An Earth Day Checkup, Exploring The Parks: Aniakchak, Exxon Climate Risk Lawsuit, and more

'Mayor Pete' and the Climate, Pesticide Risks Ignored at Trump Interior Dept., Greater Per...

'Mayor Pete' and the Climate / Beyond the Headlines / Fearsome Bull Elephant Musth / Science Note: Can Plants Hear? / Pesticide Risks Ignored at Trump Interior Dept. / BirdNote®: Sage Grouse Lek and Grasslands / The Sage Hen and the Sage Brush / Greater Peril for the Greater Sage Grouse Pete Buttigieg, the 37-year-old mayor of South Bend, Indiana, is making climate change a focal point of his forward-looking campaign. That message resonates with those voters young and old who see "Mayor Pete" as uniquely qualified to talk about the future. Also, over 84,000 pages of documents have surfaced alleging new Secretary of the Interior David Bernhardt's interference with a U.S. Fish and Wildlife report on the risks the pesticides chlorpyrifos, malathion and diazinon may pose to endangered species. And don't miss the marvelous sounds of the Greater Sage Grouse as it performs its traditional mating dance. Unfortunately, the Western sage brush ecosystem indicator species is now more vulnerable to grazing and oil and gas development, now that the Trump Administration has lifted Obama-era restrictions that were meant to protect the iconic bird. All that and more, in this episode of Living on Earth from PRI.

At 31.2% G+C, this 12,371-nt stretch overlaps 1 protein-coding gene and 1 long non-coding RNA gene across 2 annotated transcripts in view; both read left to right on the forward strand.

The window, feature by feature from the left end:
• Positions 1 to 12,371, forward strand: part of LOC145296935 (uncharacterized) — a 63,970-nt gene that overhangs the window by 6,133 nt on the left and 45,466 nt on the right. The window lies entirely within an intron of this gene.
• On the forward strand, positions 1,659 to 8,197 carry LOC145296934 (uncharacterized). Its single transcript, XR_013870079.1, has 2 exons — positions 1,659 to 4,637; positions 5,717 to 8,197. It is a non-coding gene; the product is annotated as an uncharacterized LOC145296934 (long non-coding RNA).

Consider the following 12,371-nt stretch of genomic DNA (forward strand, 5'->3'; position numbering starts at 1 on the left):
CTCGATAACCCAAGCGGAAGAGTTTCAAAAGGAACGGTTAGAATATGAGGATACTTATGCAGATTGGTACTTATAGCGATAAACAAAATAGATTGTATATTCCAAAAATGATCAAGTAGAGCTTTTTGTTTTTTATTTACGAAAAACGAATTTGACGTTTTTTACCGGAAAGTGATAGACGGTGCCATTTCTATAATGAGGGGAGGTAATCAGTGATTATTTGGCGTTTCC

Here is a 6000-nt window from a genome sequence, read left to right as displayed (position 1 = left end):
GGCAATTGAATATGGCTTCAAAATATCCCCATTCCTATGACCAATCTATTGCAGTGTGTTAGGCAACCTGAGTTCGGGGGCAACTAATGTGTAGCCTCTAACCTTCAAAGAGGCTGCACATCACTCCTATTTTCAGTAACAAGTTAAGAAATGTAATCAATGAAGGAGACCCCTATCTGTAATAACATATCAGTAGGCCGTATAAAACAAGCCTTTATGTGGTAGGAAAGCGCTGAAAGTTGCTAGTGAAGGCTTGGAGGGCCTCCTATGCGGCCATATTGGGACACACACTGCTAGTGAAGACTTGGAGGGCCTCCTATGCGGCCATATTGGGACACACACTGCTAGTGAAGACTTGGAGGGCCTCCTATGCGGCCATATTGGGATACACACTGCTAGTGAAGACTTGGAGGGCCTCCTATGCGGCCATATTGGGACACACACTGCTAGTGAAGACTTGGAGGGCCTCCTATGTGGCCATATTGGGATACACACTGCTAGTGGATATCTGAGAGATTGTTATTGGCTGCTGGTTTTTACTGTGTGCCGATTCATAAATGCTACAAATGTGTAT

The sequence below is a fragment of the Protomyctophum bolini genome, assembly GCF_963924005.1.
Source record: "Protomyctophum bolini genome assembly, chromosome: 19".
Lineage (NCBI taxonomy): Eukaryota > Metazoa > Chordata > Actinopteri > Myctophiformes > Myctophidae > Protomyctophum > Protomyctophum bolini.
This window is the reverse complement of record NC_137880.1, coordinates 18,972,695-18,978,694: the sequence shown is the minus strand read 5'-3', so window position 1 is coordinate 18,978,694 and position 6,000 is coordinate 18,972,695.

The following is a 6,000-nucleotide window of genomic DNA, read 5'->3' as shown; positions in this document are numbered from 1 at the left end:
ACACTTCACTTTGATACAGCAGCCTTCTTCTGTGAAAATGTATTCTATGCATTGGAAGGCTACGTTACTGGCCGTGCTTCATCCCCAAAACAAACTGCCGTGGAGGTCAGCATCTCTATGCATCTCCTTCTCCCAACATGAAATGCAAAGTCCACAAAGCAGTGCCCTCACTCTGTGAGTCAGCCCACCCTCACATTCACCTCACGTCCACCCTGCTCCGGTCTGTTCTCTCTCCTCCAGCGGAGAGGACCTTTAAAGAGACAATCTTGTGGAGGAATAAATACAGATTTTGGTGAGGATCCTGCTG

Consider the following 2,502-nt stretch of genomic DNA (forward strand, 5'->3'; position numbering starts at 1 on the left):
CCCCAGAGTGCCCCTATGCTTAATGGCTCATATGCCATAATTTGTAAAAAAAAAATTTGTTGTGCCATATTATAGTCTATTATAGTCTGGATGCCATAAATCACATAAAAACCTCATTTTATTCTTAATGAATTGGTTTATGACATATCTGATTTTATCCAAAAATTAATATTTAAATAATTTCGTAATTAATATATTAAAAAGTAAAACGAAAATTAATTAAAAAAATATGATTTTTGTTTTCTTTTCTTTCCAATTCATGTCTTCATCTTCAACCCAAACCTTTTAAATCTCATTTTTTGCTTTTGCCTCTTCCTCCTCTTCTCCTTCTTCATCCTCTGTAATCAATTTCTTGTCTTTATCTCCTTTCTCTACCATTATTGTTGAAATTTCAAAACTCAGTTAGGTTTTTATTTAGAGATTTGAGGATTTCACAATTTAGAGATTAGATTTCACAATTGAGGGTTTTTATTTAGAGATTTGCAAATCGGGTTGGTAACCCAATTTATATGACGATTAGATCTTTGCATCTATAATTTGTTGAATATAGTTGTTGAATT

'Mayor Pete' and the Climate, Pesticide Risks Ignored at Trump Interior Dept., Greater Per...

Cyclone Idai Update, Climate Action Now Bill, A First Steamy Date for 'Romeo and Juliet', and more

Idai Disaster Update / Beyond the Headlines / The Power of the Purse and 'Climate Action Now' / Youth Testify for Climate Action / 'Romeo and Juliet' Frogs' First Steamy Date / Everglades National Park, a "River of Grass" / Drilling in the Everglades / BirdNote®: Rivers of Birds In this episode, Cyclone Idai brought destruction for residents of Mozambique, Malawi, and Zimbabwe. With the UN calling Idai one of the worst natural disasters to ever hit the Southern hemisphere, East Africans have a long road to recovery ahead. Also, the newly introduced Climate Action Now bill, HR 9, aims to use Congress' "power of the purse" to keep the U.S. in the Paris Climate Agreement. The bill also calls for President Trump to make a plan to meet the U.S. commitments under the agreement. And the sehuencas water frogs known as "Romeo" and "Juliet" have had their first steamy date in hopes of saving their dwindling species. Matchmaking to save a species and more, in this episode on Living on Earth from PRI.